Pennsylvania Attorney General Kathleen G. Kane's bid to have her upcoming perjury trial forestalled is "a thinly veiled eleventh-hour attempt to stall the wheels of justice and avoid the public determination of her guilt," prosecutors said Wednesday.
In a filing with the state Supreme Court, Montgomery County prosecutors urged the justices to reject Kane's request that they dismiss the charges against her.
Kane, the state's highest-ranking law enforcement official, is scheduled to go on trial next week on charges of perjury, obstruction, official oppression, and other crimes. Prosecutors say she illegally leaked secret grand jury information to embarrass a political foe and later lied about it under oath. She has pleaded not guilty.
On Monday, Kane's lawyers appealed to the state's highest court in an effort to block her trial and have all charges against her dismissed. They did so in a so-called King's Bench motion.
Such actions, named for the high court in English common law, are permitted only in matters of immediate public importance. King's Bench motions are unusual, and the Supreme Court rarely grants them.
In Kane's case, her lawyers argued that the issues were urgent because her constitutional rights were at stake.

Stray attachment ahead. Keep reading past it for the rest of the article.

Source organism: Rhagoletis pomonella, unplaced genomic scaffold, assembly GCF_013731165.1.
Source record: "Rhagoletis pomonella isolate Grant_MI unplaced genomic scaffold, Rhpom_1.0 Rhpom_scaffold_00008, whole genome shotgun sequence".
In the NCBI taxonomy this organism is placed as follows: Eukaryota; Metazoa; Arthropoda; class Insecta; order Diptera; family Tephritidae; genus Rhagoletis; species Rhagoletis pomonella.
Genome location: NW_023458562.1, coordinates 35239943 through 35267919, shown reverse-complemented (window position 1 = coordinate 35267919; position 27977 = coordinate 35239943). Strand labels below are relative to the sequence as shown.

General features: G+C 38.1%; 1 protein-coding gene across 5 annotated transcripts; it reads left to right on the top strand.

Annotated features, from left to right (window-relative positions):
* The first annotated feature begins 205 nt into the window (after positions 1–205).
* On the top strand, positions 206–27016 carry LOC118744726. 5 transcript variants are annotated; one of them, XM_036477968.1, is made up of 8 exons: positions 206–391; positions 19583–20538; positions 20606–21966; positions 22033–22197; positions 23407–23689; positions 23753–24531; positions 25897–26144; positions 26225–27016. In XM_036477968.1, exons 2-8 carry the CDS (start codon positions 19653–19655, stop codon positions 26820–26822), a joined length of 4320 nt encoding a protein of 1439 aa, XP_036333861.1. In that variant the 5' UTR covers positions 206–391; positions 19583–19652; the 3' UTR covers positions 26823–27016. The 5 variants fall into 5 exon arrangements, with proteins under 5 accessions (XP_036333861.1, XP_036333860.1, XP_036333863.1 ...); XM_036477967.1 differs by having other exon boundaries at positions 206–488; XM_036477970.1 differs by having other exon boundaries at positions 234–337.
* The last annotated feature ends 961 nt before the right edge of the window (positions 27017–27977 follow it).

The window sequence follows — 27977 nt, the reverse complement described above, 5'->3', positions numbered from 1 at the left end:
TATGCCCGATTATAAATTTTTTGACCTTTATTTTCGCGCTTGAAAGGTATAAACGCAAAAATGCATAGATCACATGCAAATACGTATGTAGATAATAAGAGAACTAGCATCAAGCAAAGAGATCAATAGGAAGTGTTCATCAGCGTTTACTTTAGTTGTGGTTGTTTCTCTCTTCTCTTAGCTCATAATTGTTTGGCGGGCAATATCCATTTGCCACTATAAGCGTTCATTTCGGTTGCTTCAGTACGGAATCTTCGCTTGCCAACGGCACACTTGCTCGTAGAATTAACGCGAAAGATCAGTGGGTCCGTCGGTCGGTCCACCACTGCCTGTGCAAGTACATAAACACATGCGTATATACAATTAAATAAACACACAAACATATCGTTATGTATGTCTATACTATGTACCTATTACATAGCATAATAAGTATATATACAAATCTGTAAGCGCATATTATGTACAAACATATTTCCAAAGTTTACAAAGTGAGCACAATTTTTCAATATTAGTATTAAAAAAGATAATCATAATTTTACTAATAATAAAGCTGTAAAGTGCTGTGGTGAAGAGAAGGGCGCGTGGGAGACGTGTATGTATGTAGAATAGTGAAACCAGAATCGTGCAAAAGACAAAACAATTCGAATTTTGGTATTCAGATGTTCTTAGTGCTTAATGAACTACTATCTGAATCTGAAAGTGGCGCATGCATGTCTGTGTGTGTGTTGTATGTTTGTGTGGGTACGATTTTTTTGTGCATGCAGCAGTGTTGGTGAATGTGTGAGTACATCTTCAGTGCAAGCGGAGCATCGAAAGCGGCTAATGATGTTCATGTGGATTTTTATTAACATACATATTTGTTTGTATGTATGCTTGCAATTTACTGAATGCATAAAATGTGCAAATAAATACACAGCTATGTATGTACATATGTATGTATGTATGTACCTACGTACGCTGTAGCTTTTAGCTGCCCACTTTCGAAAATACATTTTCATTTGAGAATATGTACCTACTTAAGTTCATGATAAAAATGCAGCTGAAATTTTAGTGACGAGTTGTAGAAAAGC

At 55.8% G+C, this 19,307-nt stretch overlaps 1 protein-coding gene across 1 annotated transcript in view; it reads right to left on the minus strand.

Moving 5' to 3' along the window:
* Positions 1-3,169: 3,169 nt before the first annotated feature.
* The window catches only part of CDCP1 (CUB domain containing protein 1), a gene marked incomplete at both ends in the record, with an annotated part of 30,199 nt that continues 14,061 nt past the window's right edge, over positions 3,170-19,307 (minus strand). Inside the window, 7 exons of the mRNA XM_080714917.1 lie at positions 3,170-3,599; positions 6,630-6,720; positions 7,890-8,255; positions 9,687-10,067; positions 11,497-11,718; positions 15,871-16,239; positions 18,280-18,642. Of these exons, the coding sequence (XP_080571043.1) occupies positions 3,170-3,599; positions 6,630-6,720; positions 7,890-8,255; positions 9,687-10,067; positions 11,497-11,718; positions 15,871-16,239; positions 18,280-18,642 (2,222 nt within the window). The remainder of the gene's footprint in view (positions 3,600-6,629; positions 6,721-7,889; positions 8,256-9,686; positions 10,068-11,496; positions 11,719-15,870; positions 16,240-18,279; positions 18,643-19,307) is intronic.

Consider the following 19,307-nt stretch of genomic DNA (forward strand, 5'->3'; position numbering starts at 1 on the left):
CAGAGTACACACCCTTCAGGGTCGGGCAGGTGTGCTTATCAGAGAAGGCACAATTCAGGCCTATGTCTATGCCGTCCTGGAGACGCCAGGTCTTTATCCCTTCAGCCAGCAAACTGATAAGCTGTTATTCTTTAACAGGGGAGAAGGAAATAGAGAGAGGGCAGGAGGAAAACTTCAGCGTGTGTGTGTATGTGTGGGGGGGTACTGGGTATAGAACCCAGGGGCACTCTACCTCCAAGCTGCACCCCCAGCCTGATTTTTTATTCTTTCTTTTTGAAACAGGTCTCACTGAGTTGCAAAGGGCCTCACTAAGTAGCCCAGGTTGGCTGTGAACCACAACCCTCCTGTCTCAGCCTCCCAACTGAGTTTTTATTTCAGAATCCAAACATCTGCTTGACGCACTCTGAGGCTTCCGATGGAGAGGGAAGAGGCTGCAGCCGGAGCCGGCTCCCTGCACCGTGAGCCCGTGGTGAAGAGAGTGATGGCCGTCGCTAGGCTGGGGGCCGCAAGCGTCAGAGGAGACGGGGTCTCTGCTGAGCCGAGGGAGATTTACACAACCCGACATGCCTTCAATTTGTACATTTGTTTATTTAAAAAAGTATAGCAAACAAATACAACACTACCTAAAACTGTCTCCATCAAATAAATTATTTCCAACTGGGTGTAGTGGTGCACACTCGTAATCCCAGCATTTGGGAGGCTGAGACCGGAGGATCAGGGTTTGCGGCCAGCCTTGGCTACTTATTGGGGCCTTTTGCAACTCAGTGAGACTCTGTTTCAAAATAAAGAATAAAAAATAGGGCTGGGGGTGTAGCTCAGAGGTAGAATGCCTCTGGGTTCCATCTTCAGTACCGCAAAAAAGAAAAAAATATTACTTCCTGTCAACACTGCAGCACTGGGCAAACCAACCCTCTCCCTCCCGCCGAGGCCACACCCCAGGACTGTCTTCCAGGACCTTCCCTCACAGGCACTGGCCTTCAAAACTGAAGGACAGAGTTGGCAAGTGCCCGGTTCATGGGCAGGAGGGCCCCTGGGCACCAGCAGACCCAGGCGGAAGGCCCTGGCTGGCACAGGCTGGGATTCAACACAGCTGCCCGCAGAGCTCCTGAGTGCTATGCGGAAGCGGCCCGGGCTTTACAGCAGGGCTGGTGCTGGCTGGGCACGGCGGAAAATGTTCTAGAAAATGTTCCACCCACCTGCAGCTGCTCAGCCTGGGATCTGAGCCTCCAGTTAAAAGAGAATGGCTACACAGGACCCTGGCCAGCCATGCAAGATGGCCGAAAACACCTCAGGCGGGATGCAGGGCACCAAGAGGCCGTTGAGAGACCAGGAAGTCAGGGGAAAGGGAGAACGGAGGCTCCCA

Their request to the Supreme Court repeated arguments they made in earlier pre-trial proceedings. They said the special prosecutor appointed to the grand jury that investigated the alleged leak had no legal authority to handle the matter.
Kane has already made that argument - unsuccessfully - to the state Supreme Court. Last year, the court ruled that while there is no state law explicitly authorizing it, a judge's appointment of a special prosecutor to investigate the leak was appropriate.
While her legal arguments may not be new, Kane, a Democrat, is making them to a newly configured high court.
Republican justices held a majority on the Supreme Court last year. The court now has a 5-2 Democratic majority.
Montgomery County District Attorney Kevin R. Steele said that even if Kane's criticism of the special prosecutor was valid, his office had conducted its own investigation. Moreover, he said, the prosecutor's legal standing had nothing to do with Kane's illegal leak of secret information or her lies to the grand jury.
Granting a delay in Kane's trial would amount to special treatment, prosecutors said, and starting the trial as scheduled was important to the public interest.
"It's safe to say that the will of the electorate is that public officials refrain from corrupt practices and bad faith, and that they be held accountable when they violate the law by using public office to pursue personal vendettas," Deputy District Attorney Robert M. Falin wrote in the 24-page filing.
Gerald Shargel, Kane's defense lawyer, did not immediately return a call for comment Wednesday afternoon.
It was not clear when the Supreme Court would rule on the matter.